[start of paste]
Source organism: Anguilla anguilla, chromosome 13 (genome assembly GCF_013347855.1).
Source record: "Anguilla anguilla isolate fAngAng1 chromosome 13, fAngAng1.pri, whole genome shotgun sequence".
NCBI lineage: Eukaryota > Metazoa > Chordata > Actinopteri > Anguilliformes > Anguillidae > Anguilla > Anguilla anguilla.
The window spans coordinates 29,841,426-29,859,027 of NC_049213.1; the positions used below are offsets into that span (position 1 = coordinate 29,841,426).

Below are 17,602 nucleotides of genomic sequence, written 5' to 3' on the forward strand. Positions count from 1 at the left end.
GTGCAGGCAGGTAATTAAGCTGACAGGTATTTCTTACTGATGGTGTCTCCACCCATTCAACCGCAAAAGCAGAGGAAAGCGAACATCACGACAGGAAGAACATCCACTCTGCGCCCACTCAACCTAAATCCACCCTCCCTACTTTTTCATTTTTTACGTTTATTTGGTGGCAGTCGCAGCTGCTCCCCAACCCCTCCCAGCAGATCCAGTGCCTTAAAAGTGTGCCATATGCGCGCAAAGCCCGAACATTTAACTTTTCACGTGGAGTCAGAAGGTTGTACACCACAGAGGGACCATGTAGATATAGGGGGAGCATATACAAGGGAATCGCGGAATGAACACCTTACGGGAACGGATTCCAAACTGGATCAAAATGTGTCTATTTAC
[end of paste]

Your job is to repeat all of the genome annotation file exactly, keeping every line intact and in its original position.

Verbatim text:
Source organism: Anguilla anguilla, chromosome 13 (genome assembly GCF_013347855.1).
Source record: "Anguilla anguilla isolate fAngAng1 chromosome 13, fAngAng1.pri, whole genome shotgun sequence".
NCBI lineage: Eukaryota > Metazoa > Chordata > Actinopteri > Anguilliformes > Anguillidae > Anguilla > Anguilla anguilla.
The window spans coordinates 29,841,426-29,859,027 of NC_049213.1; the positions used below are offsets into that span (position 1 = coordinate 29,841,426).

Below are 17,602 nucleotides of genomic sequence, written 5' to 3' on the forward strand. Positions count from 1 at the left end.
GTGCAGGCAGGTAATTAAGCTGACAGGTATTTCTTACTGATGGTGTCTCCACCCATTCAACCGCAAAAGCAGAGGAAAGCGAACATCACGACAGGAAGAACATCCACTCTGCGCCCACTCAACCTAAATCCACCCTCCCTACTTTTTCATTTTTTACGTTTATTTGGTGGCAGTCGCAGCTGCTCCCCAACCCCTCCCAGCAGATCCAGTGCCTTAAAAGTGTGCCATATGCGCGCAAAGCCCGAACATTTAACTTTTCACGTGGAGTCAGAAGGTTGTACACCACAGAGGGACCATGTAGATATAGGGGGAGCATATACAAGGGAATCGCGGAATGAACACCTTACGGGAACGGATTCCAAACTGGATCAAAATGTGTCTATTTAC